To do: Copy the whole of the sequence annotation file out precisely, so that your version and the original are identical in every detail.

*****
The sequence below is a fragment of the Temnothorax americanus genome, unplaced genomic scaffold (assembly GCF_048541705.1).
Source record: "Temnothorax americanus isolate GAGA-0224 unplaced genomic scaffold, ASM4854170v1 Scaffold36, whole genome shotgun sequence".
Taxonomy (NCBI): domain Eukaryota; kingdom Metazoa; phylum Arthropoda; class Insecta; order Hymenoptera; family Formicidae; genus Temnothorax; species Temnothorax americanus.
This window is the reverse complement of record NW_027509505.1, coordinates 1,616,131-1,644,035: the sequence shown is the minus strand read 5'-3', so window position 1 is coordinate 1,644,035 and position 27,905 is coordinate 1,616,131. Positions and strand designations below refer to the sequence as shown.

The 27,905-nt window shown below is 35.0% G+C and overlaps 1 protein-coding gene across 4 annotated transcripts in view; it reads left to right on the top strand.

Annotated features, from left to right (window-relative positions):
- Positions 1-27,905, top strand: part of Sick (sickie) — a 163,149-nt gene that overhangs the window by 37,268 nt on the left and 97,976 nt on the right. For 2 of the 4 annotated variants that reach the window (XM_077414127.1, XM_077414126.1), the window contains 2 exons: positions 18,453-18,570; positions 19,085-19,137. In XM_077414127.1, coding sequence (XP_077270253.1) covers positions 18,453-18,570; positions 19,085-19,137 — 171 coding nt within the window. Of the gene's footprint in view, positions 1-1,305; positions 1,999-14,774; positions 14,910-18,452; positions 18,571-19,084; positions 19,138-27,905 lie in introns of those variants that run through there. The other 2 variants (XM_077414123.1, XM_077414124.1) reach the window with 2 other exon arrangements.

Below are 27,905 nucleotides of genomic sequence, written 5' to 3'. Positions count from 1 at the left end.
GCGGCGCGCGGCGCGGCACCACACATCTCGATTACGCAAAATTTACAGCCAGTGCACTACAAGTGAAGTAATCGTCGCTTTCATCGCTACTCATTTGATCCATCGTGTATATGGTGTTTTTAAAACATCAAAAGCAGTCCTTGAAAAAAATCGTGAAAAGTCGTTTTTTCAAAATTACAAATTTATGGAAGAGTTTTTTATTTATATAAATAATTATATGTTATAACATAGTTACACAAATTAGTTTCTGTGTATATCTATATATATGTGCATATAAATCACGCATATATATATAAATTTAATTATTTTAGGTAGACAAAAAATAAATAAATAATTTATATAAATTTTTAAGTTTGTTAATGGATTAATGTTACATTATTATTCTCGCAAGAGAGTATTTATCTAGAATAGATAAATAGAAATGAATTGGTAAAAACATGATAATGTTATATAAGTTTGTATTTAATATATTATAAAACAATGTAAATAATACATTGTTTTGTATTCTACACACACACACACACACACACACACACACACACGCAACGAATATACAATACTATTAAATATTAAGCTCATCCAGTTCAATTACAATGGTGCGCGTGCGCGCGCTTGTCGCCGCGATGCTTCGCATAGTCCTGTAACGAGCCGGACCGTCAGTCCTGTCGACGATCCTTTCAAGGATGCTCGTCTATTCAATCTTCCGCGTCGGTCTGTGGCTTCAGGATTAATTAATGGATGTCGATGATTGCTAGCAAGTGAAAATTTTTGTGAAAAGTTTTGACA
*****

The sequence below is a fragment of the Temnothorax americanus genome, unplaced genomic scaffold (assembly GCF_048541705.1).
Source record: "Temnothorax americanus isolate GAGA-0224 unplaced genomic scaffold, ASM4854170v1 Scaffold36, whole genome shotgun sequence".
Taxonomy (NCBI): domain Eukaryota; kingdom Metazoa; phylum Arthropoda; class Insecta; order Hymenoptera; family Formicidae; genus Temnothorax; species Temnothorax americanus.
This window is the reverse complement of record NW_027509505.1, coordinates 1,616,131-1,644,035: the sequence shown is the minus strand read 5'-3', so window position 1 is coordinate 1,644,035 and position 27,905 is coordinate 1,616,131. Positions and strand designations below refer to the sequence as shown.

The 27,905-nt window shown below is 35.0% G+C and overlaps 1 protein-coding gene across 4 annotated transcripts in view; it reads left to right on the top strand.

Annotated features, from left to right (window-relative positions):
- Positions 1-27,905, top strand: part of Sick (sickie) — a 163,149-nt gene that overhangs the window by 37,268 nt on the left and 97,976 nt on the right. For 2 of the 4 annotated variants that reach the window (XM_077414127.1, XM_077414126.1), the window contains 2 exons: positions 18,453-18,570; positions 19,085-19,137. In XM_077414127.1, coding sequence (XP_077270253.1) covers positions 18,453-18,570; positions 19,085-19,137 — 171 coding nt within the window. Of the gene's footprint in view, positions 1-1,305; positions 1,999-14,774; positions 14,910-18,452; positions 18,571-19,084; positions 19,138-27,905 lie in introns of those variants that run through there. The other 2 variants (XM_077414123.1, XM_077414124.1) reach the window with 2 other exon arrangements.

Below are 27,905 nucleotides of genomic sequence, written 5' to 3'. Positions count from 1 at the left end.
GCGGCGCGCGGCGCGGCACCACACATCTCGATTACGCAAAATTTACAGCCAGTGCACTACAAGTGAAGTAATCGTCGCTTTCATCGCTACTCATTTGATCCATCGTGTATATGGTGTTTTTAAAACATCAAAAGCAGTCCTTGAAAAAAATCGTGAAAAGTCGTTTTTTCAAAATTACAAATTTATGGAAGAGTTTTTTATTTATATAAATAATTATATGTTATAACATAGTTACACAAATTAGTTTCTGTGTATATCTATATATATGTGCATATAAATCACGCATATATATATAAATTTAATTATTTTAGGTAGACAAAAAATAAATAAATAATTTATATAAATTTTTAAGTTTGTTAATGGATTAATGTTACATTATTATTCTCGCAAGAGAGTATTTATCTAGAATAGATAAATAGAAATGAATTGGTAAAAACATGATAATGTTATATAAGTTTGTATTTAATATATTATAAAACAATGTAAATAATACATTGTTTTGTATTCTACACACACACACACACACACACACACACACACACGCAACGAATATACAATACTATTAAATATTAAGCTCATCCAGTTCAATTACAATGGTGCGCGTGCGCGCGCTTGTCGCCGCGATGCTTCGCATAGTCCTGTAACGAGCCGGACCGTCAGTCCTGTCGACGATCCTTTCAAGGATGCTCGTCTATTCAATCTTCCGCGTCGGTCTGTGGCTTCAGGATTAATTAATGGATGTCGATGATTGCTAGCAAGTGAAAATTTTTGTGAAAAGTTTTGACA